Woods was present — in charge, in fact — for the meeting at this year’s BMW Championship in which he laid out changes the Tour would make in part to retain top talent. What did he tell them?
Woods acknowledged that the Tour can’t compete dollar for dollar with the Saudi Public Investment Fund, which he referred to as “an endless pit of money” backing LIV. But they have other advantages. He spoke to the ability to get into major championships, which some LIVers have foregone for good. And he outlined an empty future for those who departed.
“Where does your legacy stand there? You know, I went on the Tour and made a lot of money, but I never got to win any tournaments that are of value that would put me in the Hall of Fame and things of that nature.”
On Rory McIlroy
Perhaps Woods’ kindest words were for McIlroy. The two have worked side by side on the Tour’s future and several add-on ventures. He was impressed with McIlroy’s ability to lead and win at the same time.
“What Rory has said and done are what leaders do,” he said. “Rory is a true leader out here on Tour. The fact that he’s actually able to get the things he said out in the public eye, be so clear-minded with it and so eloquent with it, meanwhile go out there and win golf tournaments on top of that? People have no idea how hard that is to do, to be able to separate those two things.
“But he’s been fantastic. He’s a great leader in our calls we make and he’s a great leader with all the players out here. Everyone respects him and they respect him not just because his ball-striking, his driving, but the person he is.”
On the new OWGR
Here, Woods echoed Jon Rahm rather than McIlroy. Rahm shredded the Official World Golf Ranking changes at the DP World Tour’s season-ending event in Dubai when that event received fewer points than the PGA Tour’s RSM Classic. The gripe is that the OWGR’s new system does a poor job of handling high-wattage, limited-field events. Woods agreed.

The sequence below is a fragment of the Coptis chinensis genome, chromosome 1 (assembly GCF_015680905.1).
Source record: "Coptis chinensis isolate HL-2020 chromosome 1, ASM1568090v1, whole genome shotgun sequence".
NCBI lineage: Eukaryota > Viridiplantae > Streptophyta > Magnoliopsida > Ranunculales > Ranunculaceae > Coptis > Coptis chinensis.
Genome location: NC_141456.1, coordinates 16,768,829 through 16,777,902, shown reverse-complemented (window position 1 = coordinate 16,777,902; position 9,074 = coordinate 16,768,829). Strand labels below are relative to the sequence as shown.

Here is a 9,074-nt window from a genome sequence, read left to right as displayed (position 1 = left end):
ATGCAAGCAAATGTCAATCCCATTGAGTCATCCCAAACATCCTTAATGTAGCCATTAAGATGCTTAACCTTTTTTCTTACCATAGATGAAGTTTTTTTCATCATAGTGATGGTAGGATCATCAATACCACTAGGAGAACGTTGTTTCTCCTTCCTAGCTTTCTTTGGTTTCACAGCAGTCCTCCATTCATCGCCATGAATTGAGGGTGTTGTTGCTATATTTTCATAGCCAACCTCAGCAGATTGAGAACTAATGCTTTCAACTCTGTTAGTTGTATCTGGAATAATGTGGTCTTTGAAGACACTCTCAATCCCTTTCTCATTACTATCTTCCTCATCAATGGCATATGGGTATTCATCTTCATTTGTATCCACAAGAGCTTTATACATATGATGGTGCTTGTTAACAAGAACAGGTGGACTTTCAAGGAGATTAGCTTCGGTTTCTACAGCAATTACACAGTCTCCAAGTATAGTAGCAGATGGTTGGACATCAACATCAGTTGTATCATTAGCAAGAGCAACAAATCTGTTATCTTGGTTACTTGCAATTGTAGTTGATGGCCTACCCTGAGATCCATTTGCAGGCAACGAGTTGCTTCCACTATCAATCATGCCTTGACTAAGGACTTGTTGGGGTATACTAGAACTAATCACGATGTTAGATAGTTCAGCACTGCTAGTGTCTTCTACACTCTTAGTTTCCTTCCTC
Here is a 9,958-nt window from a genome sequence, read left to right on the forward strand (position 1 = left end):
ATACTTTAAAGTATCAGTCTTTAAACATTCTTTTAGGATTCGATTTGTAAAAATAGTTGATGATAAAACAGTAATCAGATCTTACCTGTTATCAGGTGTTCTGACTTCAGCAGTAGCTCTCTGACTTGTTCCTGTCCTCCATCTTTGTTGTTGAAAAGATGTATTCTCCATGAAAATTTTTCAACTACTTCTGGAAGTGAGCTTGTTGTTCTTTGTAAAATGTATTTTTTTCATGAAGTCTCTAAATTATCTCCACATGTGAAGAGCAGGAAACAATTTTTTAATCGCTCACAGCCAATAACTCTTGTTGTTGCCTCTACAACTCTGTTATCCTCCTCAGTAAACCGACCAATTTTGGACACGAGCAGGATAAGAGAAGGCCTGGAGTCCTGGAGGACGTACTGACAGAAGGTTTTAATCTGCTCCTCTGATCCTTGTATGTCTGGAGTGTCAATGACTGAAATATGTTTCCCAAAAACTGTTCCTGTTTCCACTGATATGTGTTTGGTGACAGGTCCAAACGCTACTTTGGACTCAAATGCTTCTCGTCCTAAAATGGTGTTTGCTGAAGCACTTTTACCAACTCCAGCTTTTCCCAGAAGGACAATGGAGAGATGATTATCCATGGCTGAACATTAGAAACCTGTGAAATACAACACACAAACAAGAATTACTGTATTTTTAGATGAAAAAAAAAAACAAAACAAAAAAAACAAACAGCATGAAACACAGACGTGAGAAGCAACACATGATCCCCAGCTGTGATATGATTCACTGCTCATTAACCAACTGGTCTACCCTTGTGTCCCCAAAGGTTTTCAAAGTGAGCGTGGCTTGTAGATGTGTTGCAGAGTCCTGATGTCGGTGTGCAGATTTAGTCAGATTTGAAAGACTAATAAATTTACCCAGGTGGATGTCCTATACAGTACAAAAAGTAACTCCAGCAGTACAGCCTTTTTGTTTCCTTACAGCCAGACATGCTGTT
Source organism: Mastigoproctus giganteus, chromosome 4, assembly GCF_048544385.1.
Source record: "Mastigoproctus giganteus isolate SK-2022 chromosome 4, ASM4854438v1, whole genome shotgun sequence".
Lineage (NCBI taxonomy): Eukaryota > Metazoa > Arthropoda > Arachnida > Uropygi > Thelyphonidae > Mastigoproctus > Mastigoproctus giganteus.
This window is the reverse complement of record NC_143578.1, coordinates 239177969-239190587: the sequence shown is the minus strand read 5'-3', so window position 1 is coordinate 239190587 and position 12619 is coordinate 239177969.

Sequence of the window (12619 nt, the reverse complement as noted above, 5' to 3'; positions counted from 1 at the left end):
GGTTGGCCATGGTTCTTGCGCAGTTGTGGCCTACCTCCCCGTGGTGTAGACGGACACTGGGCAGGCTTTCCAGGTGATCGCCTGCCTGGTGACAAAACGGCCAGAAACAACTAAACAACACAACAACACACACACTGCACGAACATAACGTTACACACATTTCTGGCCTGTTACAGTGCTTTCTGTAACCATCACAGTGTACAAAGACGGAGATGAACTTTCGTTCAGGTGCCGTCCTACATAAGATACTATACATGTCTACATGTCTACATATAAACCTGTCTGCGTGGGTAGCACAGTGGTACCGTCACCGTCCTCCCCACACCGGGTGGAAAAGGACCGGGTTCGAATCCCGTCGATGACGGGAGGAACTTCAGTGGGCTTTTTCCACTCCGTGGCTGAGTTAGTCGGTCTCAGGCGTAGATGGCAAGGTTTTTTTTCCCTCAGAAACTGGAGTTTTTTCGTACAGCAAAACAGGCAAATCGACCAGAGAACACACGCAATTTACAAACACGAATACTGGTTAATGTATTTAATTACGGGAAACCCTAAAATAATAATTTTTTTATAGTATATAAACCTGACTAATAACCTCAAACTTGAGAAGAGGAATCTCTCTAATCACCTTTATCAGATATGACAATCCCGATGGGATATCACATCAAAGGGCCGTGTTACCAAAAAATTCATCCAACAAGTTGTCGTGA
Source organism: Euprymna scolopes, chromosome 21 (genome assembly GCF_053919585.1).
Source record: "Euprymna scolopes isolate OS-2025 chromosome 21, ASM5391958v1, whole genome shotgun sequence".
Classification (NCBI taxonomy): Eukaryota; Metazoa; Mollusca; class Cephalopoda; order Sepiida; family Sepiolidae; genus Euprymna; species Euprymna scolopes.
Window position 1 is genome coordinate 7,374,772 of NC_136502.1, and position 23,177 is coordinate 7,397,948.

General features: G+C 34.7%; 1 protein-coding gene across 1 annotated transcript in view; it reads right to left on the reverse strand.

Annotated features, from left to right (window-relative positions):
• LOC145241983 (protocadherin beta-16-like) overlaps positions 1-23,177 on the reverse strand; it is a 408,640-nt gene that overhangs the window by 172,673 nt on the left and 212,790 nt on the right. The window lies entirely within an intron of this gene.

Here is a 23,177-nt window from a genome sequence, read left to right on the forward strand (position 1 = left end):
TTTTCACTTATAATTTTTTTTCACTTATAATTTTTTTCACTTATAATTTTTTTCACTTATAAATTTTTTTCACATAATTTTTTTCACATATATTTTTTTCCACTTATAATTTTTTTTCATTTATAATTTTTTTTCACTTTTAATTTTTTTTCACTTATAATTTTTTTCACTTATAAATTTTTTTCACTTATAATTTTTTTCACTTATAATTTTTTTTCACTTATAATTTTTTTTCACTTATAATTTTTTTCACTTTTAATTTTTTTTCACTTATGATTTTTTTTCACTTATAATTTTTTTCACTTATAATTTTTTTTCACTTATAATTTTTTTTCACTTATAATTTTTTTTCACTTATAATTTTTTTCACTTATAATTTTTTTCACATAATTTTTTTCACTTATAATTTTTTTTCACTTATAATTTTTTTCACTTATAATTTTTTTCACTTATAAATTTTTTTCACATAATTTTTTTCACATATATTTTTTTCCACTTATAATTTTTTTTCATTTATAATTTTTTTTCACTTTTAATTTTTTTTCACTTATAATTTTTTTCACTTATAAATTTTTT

“It’s a flawed system,” he said plainly. “The field at Dubai got less points than Sea Island and more of the top players were there in Dubai, so obviously there’s a flawed system.”
He didn’t outline a solution — in fairness, OWGR talk gets nerdy quickly — but made it clear there needs to be one.
“It has been changed in the past and I’m sure this will be changed, hopefully soon.”
On Covid at the Open
Earlier this week, in an interview with the Irish Independent, Rory McIlroy said he was afraid he’d given Woods Covid in the lead-up to the Open Championship. Woods said that wasn’t the case.
“Yeah, I got tested. I was always negative,” he said. “I was I feeling under the weather, yes, wasn’t feeling great the whole week, but I never got a positive test.”
On golf carts
Woods has made it clear that he isn’t interested in taking a golf cart to play a PGA Tour event. He doubled down on Tuesday, saying that he would be able to play the Hero if he were to use a cart but that he’s not interested in doing so.
At the PNC or the Match? Sure. But Woods said he’d even opposed the measure that allowed his former Stanford teammate Casey Martin to compete on Tour in a cart.
“What he did with the ADA [American with Disabilities Act], I voted against it. I think golf — it’s an integral part of the game at our level, and I will never take a golf cart until it’s sanctioned. It’s sanctioned on the Champions Tour and the PNC is part of that. As far as a regular event, no, I would never do that.”
On further surgeries
Woods casually mentioned that, due to playing, he’d undergone “a few more procedures.”
He didn’t have much interest in elaborating. Here’s how that went, Woods grinning all the while:
TIGER WOODS: I had a couple surgeries, yes.
Q. Can you elaborate?
TIGER WOODS: Nope.
Q. Can you say when?
TIGER WOODS: In the past.
Q. In the past.
TIGER WOODS: This year.
Q. Thank you.
TIGER WOODS: You’re welcome.
On his hopes for the future
Woods looked at the bright side when reflecting on his season. His main goal had been to gear up for the Open Championship, he said. Making the cut at two additional majors — the Masters and the PGA — had been a bonus.
Going forward, he knows it’s not realistic to play a full schedule. But he still wants to play. Why?
“Well, I love competing,” he said. “You know, I love the sport. I’ve been playing it for most — well, basically all my life.”
We’ve speculated as to what Woods’ schedule might look like at full strength. He was as clear as he’s been about how he envisions his golf going forward.
“The goal is to play just the major championships and maybe one or two more. That’s it,” he said. “I mean, physically, that’s all I can do. I told you guys that at the beginning of this year, too. I don’t have much left in this leg, so [I’ll] gear up for the biggest ones and hopefully lightning catches in a bottle and I’m up there in contention with a chance to win and hopefully I remember how to do that.”
Hopefully, indeed. This week Woods will serve as tournament host; he’s in charge.
He seems increasingly comfortable in the role.